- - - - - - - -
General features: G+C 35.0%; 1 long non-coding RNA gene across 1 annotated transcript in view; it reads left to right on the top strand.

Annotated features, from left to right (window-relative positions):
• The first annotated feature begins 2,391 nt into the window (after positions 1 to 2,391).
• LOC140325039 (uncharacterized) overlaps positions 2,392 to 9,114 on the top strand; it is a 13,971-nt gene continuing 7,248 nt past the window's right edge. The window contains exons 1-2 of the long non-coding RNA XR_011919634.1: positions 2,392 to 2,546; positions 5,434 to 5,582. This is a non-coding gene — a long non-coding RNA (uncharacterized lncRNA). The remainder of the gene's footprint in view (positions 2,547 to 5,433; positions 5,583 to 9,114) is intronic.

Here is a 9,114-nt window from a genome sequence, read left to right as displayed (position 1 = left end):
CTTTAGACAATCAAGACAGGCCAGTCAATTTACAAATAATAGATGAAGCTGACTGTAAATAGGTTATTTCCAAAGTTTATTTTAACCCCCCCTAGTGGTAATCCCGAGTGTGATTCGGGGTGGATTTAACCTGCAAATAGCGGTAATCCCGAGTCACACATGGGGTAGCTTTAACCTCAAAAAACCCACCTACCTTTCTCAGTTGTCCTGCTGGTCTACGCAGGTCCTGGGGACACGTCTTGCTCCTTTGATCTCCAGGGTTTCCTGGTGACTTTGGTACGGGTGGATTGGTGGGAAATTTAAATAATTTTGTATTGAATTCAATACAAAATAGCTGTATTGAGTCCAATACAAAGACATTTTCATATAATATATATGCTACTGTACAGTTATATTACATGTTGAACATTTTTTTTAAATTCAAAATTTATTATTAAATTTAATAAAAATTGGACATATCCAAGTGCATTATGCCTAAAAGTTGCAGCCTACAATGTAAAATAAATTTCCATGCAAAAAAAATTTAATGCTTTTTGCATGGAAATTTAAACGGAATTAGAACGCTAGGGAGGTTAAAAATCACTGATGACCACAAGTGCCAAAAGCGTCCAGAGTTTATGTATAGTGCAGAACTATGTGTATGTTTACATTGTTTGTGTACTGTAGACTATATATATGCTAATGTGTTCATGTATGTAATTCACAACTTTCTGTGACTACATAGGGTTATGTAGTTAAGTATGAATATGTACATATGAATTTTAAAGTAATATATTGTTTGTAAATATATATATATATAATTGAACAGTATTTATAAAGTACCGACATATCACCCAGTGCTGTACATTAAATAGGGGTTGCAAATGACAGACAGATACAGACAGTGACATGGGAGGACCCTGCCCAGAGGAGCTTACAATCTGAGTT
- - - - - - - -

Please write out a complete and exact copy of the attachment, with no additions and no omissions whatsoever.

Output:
General features: G+C 35.0%; 1 long non-coding RNA gene across 1 annotated transcript in view; it reads left to right on the top strand.

Annotated features, from left to right (window-relative positions):
• The first annotated feature begins 2,391 nt into the window (after positions 1 to 2,391).
• LOC140325039 (uncharacterized) overlaps positions 2,392 to 9,114 on the top strand; it is a 13,971-nt gene continuing 7,248 nt past the window's right edge. The window contains exons 1-2 of the long non-coding RNA XR_011919634.1: positions 2,392 to 2,546; positions 5,434 to 5,582. This is a non-coding gene — a long non-coding RNA (uncharacterized lncRNA). The remainder of the gene's footprint in view (positions 2,547 to 5,433; positions 5,583 to 9,114) is intronic.

Here is a 9,114-nt window from a genome sequence, read left to right as displayed (position 1 = left end):
CTTTAGACAATCAAGACAGGCCAGTCAATTTACAAATAATAGATGAAGCTGACTGTAAATAGGTTATTTCCAAAGTTTATTTTAACCCCCCCTAGTGGTAATCCCGAGTGTGATTCGGGGTGGATTTAACCTGCAAATAGCGGTAATCCCGAGTCACACATGGGGTAGCTTTAACCTCAAAAAACCCACCTACCTTTCTCAGTTGTCCTGCTGGTCTACGCAGGTCCTGGGGACACGTCTTGCTCCTTTGATCTCCAGGGTTTCCTGGTGACTTTGGTACGGGTGGATTGGTGGGAAATTTAAATAATTTTGTATTGAATTCAATACAAAATAGCTGTATTGAGTCCAATACAAAGACATTTTCATATAATATATATGCTACTGTACAGTTATATTACATGTTGAACATTTTTTTTAAATTCAAAATTTATTATTAAATTTAATAAAAATTGGACATATCCAAGTGCATTATGCCTAAAAGTTGCAGCCTACAATGTAAAATAAATTTCCATGCAAAAAAAATTTAATGCTTTTTGCATGGAAATTTAAACGGAATTAGAACGCTAGGGAGGTTAAAAATCACTGATGACCACAAGTGCCAAAAGCGTCCAGAGTTTATGTATAGTGCAGAACTATGTGTATGTTTACATTGTTTGTGTACTGTAGACTATATATATGCTAATGTGTTCATGTATGTAATTCACAACTTTCTGTGACTACATAGGGTTATGTAGTTAAGTATGAATATGTACATATGAATTTTAAAGTAATATATTGTTTGTAAATATATATATATATAATTGAACAGTATTTATAAAGTACCGACATATCACCCAGTGCTGTACATTAAATAGGGGTTGCAAATGACAGACAGATACAGACAGTGACATGGGAGGACCCTGCCCAGAGGAGCTTACAATCTGAGTT